Criffel is a hill in Kirkcoubrieshire on the Solway Firth near the veilage o New Abbey. It is 570 metres (1,870 feet) it is the eighth maist prominent hill in southern Scotland. It Is surroondit by a host o smaller hills, sic as Lang Fell, Maidenpap an Bainloch Hill. The slopes o Criffel feature the upland vegetation o heather, bog cotton 'n' blueberry an ur inhabitit by Laverocks. Loch Kindar sits at the foot o the hill.
The name Criffel is recordit in 1273 as Crufel. The saicant pairt o the name, -fel, is aither Auld Scots or Northern Middle Inglis fell or Auld Norse fjall 'mountain'. Seein as Auld Norse fjall had been lent intae Middle Inglis by the twelfth century, it isnae possible tae sey gin the name wis gien by Scandinavian speakers or no. There's been sindry thochts anent the etymologie o the first pairt o the name. Criffel is recordit as Crofel in 1319 an in 1330 as Crefel. (Drummond gies the form Crafel in 1330, an aa; it isnae clear gin this refers tae the same source or no.) In 1892 Johnston pit forrit Gaelic crich 'boundary' + Icelandic fell in Place-Names of Scotland. Hooiver, by the saicant edition o 1903 he thocht a derivation fae Icelandic kryfja, meanin 'tae sinder' wis mair likely. In the third edition in 1934 this is the ainly derivation gien. Mills thinks the name is Auld Scandinavian kryfja + fjall an aa, but disnae think the derivation fae kryfja is siccar. In 1930 Maxwell pit forrit that the name wis fae Scandinavian kraka fjall, meanin 'corbie's or craw's hill' or fae Lowland Scots Craw Fell. William J. Watson rejected a derivation fae kraka fjall, seyin that it wid turn intae sumhin like Crackel. Geoffery Barrow thocht Criffel micht be taen fae the name Cro, whilk appears in Desnes Cro, the name o a deanery situatit atween the rivers Nith an Urr. Here Cro wid be the Gaelic wird fur bucht.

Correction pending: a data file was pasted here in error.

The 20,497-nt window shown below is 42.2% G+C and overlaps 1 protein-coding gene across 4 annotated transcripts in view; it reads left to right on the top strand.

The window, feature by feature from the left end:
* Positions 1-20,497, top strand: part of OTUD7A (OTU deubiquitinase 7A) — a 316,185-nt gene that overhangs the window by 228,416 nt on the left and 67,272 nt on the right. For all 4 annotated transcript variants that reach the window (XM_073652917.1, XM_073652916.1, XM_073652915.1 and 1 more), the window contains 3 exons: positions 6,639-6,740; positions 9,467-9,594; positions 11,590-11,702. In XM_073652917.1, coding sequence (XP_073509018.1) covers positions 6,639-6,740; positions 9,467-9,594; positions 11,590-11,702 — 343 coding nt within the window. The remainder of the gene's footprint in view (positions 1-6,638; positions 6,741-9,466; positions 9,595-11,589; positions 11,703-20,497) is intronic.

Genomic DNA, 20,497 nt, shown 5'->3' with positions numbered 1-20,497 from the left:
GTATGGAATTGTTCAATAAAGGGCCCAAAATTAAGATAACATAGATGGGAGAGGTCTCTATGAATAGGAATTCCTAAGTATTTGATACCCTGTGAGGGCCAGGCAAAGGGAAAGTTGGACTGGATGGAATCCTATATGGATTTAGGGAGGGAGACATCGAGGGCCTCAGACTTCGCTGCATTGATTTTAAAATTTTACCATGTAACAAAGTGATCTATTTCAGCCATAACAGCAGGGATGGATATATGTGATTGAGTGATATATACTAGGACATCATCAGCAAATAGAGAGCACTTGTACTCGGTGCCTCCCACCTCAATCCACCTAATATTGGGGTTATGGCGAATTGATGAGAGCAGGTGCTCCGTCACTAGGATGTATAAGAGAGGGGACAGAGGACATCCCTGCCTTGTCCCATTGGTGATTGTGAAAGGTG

- Brooke, Daphne (1987). "The Deanery of Desnes Cro and the Church of Edingham: Churches and Saints Before 1120 AD" (PDF). Transactions of the Dumfriesshire and Galloway Natural History and Antiquarian Society. LXII: 61. Archived frae the original (PDF) on 29 Julie 2019.
- Brooke, Daphne (1987). "The Deanery of Desnes Cro and the Church of Edingham: Churches and Saints Before 1120 AD" (PDF). Transactions of the Dumfriesshire and Galloway Natural History and Antiquarian Society. LXII: 48. Archived frae the original (PDF) on 29 Julie 2019.
- Mills, A. D. (2011). A Dictionary of British Place Names. Oxford: Oxford University Press. p. 138.
- Maxwell, Herbert (1991) . The Place Names of Galloway: Their Origin & Meaning Considered. Wigtown: G. C. Book Publishers Ltd. p. 94. ISBN 1872350305.
- Johnston, James B. (1892). Place-Names of Scotland. Edinburgh: David Douglas. p. 77.
- Drummond, Peter (2010). Scottish Hill Names: Their origin and meaning (Revised 2nd ed.). Scottish Mountaineering Trust. p. 176. ISBN 978-0-907521-95-2. OCLC 148288097.
- Johnston, James B. (1903). Place-Names of Scotland (Second ed.). Edinburgh: David Douglas. p. 89.
- Johnston, James B. (1934). Place-Names of Scotland. London. p. 145.
- W. J. W. (1932). "[Review of] The Place-Names of Galloway: Their Origin and Meaning Considered by Herbert Maxwell; Scottish Place-Names by W. C. MacKenzie; Place-Names of Glengarry and Glenquoich and Their Associations by Edward C. Ellice". The Geographical Journal. 79 (5): 419. doi:10.2307/1783944. ISSN 0016-7398. JSTOR 1783944.